By Lisa Drozd
On afternoon in Soledad, California a jerkline skinner named Slim was tending to his horses, like he does every day. Today, however, the sun was hot and distracting. As Slim looked to the sky, contorting his head in search of any clouds to break the suns beating rays, a strap from the reins of his lead horse broke. Snapping back, the rein whipped across Slims face. Disheveled and in pain he dismounted from his horse and began making his way to the bunkhouse to retrieve medicine for the lash that was beginning to swell on his cheek. As he approached the old cabin-like building a women’s faint sobs became more audible. Opening the door he saw Curly’s wife sitting at the table, where the men usually play cards, with her head in her hands. Slim, forgetting his reason for coming to the bunkhouse, made his way over to the crying girl. He sat in the chair adjacent from her and calmly asked, “Why are you crying?” Immediately she began to sob harder. “You left him in here with me,” she said through gasps of air and broken cries. “He knew and you left me alone.” Slim slumped back into his chair, eyes distant, and mind recalling the events from earlier that day.
Just hours before the sun was rising on the Salinas River and most of the workers had already cleared out to start their day. Slim sat on his bed and gathered his gear to go begin his work with the horses. A knock was heard at the door and Curly’s wife entered excitedly. She ran over to Slim, jumped onto his lap, and stole a kiss in the process. This was normal for the two. They both knew what kind of man Curly was to his new wife and they went about their meetings carefully. They chatted about their plans for the day, the work that had to be done on the ranch, and even figured out how to meet in secret again later that day. Just as Curly’s wife leaned in for another quick kiss the bunkhouse door flew open, startling the two. Almost instantly both Slim and Curly’s wife were on their feet. Ominously Curly glared at the very guilty looking couple. “What are you two in here for?” Curly shouted sore as hell. “Nothin’, Curly, I just came to grab my gloves so I could get to tendin’ those horses,” Slim said, trying to sound assuring. He slipped out of the bunkhouse as quick as he could before Curly tried pickin’ scraps and made his way over to his horses.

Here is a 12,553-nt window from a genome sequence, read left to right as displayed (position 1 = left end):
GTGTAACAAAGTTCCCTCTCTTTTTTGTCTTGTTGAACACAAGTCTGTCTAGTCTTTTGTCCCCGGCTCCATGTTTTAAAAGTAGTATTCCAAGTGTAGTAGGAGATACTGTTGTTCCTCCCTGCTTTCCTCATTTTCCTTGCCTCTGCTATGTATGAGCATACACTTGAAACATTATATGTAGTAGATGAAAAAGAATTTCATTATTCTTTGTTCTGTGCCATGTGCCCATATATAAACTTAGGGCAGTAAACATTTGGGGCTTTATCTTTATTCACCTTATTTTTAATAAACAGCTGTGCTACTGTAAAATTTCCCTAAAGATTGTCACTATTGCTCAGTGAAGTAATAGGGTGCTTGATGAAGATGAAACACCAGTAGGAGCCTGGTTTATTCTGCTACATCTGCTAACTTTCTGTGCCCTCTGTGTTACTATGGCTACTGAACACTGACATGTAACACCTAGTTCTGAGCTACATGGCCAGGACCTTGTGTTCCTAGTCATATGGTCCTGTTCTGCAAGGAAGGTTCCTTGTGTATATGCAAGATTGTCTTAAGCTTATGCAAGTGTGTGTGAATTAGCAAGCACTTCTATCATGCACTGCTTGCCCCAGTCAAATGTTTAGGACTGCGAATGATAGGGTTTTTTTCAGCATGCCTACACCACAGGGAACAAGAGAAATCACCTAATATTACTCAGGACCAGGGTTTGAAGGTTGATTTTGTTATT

Snapping back to the moment, Slim picked up the playing cards on the table and began to shuffle them. It was quiet for a moment before Curly’s wife spoke in the smallest voice. “He hit me, Slim,” she said. “He’s threatened to do it before and came close, but he never did.” Slim plaintively set the cards back down on the table. He pulled her hand away from her face and she lifted her head. Her swollen eyes reached his and she watched his face, which was full of concern. “He ain’t never gonna hurt you again,” Slim said mollified. “I won’t let him lay a hand on you as long as I’m here to protect you. He crossed the line this time.” Curly’s wife nodded solemnly and her lips formed into a small, but reassuring smile. She knew she would be safe from now on.